All hail the new toy!

All hail the new toy!

Yes, I went with something pink and pretty, because yes, I can.  Also, I like how it feels in my hand, and the pad makes things all that much easier to do thing, so I like it a lot.

Second off, the shoulder is feeling much better.  I’m off to do my nails today, and I’m trying to come up with a good fall color, and I’ve been taking it easy this morning so that I’m not sitting around feeling nothing but pain shooting through my body.  In a way I help the process by not doing a whole lot last night, and it showed in the fact I wrote only three hundred and fifty words.

Ah, but that helped, because . . .

The scene is finished, mostly due to writing almost sixteen hundred words this morning.  It didn’t feel like I was pouring out words:  actually, the whole process seems to have slowed down as I try to visualize what I want to say, and then find the right word for the visualization.  And trust me, I’ve done a lot of visualization, starting with where Annie was taking Kerry . . .


(All excerpts from The Foundation Chronicles, Book Two: B For Bewitching, copyright 2015 by Cassidy Frazee)

Sequestered among several birch and pine trees sat one of the many covered stair casings that led to the school’s tunnel system. Every building save the Headmistress’ Residence Rhiannon were connected to the system, there were various locations on the grounds where access to the tunnels was possible. The covered staircase near Memory’s End and the one behind the Transformation Center were the most well known, though the staircases near Rhiannon Fettle’s grave—used by Wednesday Douglas to access Sunset Tower during the Day of the Dead attack—and the staircase just north of Perquat’s Grove were also familiar to the students.

Annie opened the entrance to the staircase and held the door for Kerry. Like most of the stairs in the coven towers, the circular stone structure was three and a half meter in diameter and descended easily six meters to the tunnels. She followed him down until their reached the bottom of the stairwell, at which point Annie stepped past him, open the door, and stepped out into the tunnel.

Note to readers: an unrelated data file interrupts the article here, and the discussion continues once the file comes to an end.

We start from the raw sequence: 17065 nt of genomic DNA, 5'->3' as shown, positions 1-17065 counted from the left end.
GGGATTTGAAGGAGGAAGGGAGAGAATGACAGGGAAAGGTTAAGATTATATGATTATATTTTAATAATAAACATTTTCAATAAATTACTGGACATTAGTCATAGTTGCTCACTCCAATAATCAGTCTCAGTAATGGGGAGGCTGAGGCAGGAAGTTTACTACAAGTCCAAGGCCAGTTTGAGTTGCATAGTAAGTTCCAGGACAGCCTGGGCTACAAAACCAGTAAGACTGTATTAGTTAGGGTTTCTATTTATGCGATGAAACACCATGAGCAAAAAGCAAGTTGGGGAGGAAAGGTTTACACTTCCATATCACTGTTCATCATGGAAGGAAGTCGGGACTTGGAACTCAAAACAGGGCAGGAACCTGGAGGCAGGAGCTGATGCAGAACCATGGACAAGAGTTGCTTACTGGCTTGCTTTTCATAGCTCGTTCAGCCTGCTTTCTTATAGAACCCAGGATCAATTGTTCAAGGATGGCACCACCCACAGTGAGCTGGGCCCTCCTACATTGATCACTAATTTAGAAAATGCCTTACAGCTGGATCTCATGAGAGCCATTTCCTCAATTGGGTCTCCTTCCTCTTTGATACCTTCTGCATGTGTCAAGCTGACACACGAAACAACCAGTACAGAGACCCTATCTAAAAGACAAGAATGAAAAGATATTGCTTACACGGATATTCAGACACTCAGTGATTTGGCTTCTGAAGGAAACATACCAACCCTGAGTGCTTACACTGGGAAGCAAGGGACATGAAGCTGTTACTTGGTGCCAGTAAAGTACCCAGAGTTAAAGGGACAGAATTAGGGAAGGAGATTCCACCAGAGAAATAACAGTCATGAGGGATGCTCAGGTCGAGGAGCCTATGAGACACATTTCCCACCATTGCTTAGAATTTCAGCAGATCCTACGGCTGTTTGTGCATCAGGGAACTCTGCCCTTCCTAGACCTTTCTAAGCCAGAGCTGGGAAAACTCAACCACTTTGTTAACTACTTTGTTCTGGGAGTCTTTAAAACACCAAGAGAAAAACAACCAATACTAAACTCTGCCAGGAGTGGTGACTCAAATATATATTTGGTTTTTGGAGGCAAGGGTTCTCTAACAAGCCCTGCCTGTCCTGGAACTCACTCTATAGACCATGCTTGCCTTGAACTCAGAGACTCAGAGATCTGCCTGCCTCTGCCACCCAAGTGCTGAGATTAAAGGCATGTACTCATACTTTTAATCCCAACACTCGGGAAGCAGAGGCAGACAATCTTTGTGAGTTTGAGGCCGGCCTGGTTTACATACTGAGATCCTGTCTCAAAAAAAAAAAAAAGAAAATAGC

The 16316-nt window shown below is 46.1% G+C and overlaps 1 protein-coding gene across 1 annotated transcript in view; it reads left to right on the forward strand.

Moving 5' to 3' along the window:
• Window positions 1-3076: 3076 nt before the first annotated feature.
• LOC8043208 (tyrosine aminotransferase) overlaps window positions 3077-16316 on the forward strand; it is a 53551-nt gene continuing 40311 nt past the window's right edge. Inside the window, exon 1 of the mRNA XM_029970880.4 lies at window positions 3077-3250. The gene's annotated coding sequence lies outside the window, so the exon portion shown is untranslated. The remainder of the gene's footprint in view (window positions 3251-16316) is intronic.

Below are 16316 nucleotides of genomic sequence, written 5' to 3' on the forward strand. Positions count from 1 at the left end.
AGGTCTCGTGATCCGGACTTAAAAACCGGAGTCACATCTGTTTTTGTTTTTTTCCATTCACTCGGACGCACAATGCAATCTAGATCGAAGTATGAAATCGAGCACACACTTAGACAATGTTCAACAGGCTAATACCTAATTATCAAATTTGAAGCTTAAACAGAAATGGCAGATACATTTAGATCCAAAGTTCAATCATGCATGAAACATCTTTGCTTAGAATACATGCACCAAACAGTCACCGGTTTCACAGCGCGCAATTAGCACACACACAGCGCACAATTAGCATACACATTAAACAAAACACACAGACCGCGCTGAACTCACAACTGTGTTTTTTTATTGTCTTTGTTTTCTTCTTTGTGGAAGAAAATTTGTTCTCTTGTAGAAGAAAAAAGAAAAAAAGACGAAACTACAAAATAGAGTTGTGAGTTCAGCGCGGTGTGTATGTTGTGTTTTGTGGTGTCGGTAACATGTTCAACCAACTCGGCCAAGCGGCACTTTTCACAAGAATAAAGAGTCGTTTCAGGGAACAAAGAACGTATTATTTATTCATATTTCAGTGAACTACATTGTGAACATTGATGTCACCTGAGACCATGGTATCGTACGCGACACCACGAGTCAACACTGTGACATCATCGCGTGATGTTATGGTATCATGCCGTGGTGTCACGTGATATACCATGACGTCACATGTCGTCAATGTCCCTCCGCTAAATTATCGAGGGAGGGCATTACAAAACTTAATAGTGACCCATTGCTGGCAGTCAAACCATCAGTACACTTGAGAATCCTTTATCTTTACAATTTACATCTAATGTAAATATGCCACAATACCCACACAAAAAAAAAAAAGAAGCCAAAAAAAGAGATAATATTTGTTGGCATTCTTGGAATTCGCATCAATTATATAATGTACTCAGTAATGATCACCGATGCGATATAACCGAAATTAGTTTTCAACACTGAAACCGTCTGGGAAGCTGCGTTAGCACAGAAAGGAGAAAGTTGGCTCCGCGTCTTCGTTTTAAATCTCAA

The tunnel was like the majority of the other tunnels under the school: six meters wide by four and a half meters high, with an arched ceiling segmented by columns and soft, indirect lighting. The staircase was situated to one side of a Y-junction, with two tunnels running off to the left of the staircase entrance, and one long tunnel vanishing off to their right.

Kerry let the door close behind him as he glanced from side to side, “Where are we?”

“Believe it or not, in one of the oldest tunnels at the school. I looked it up.” She pointed down the single tunnel. “That was one of the escape tunnels dug in 1762 when the grounds were expanded and the outer walls installed. The staircase behind you—” She pointed at Kerry and the door beyond. “—used to lead up into the wall where there was a hidden door leading to the outside. The idea was if the witches needed to evacuate the school, this was on of the ways they would leave.”

“Or if they were looking to get out of the school for the night.” Kerry stood beside Annie. “Then you could just jaunt out.”

“True.” Annie took his hand and led him down the left-hand Y-tunnel. “Just a little further.”

He stumbled along, smiling. “What is?”

“You’ll see.”


The school tunnel system was something that I spent a lot of time figuring out, because with the school being spread out all over the place, and with it being situated on a small island right off the coast of Massachusetts–which is what Cape Ann really is–winter weather is gonna be a real bitch.  So I figured the area under the school was riddled with tunnels, with most of them going way back to the 18th and early 19th Centuries.

This is what the area Annie’s discussing looks like–

That little Y in the upper left hand corner is where my kids are--you'll see them if you look hard enough.

That little Y in the upper left hand corner is where my kids are–you’ll see them if you look hard enough.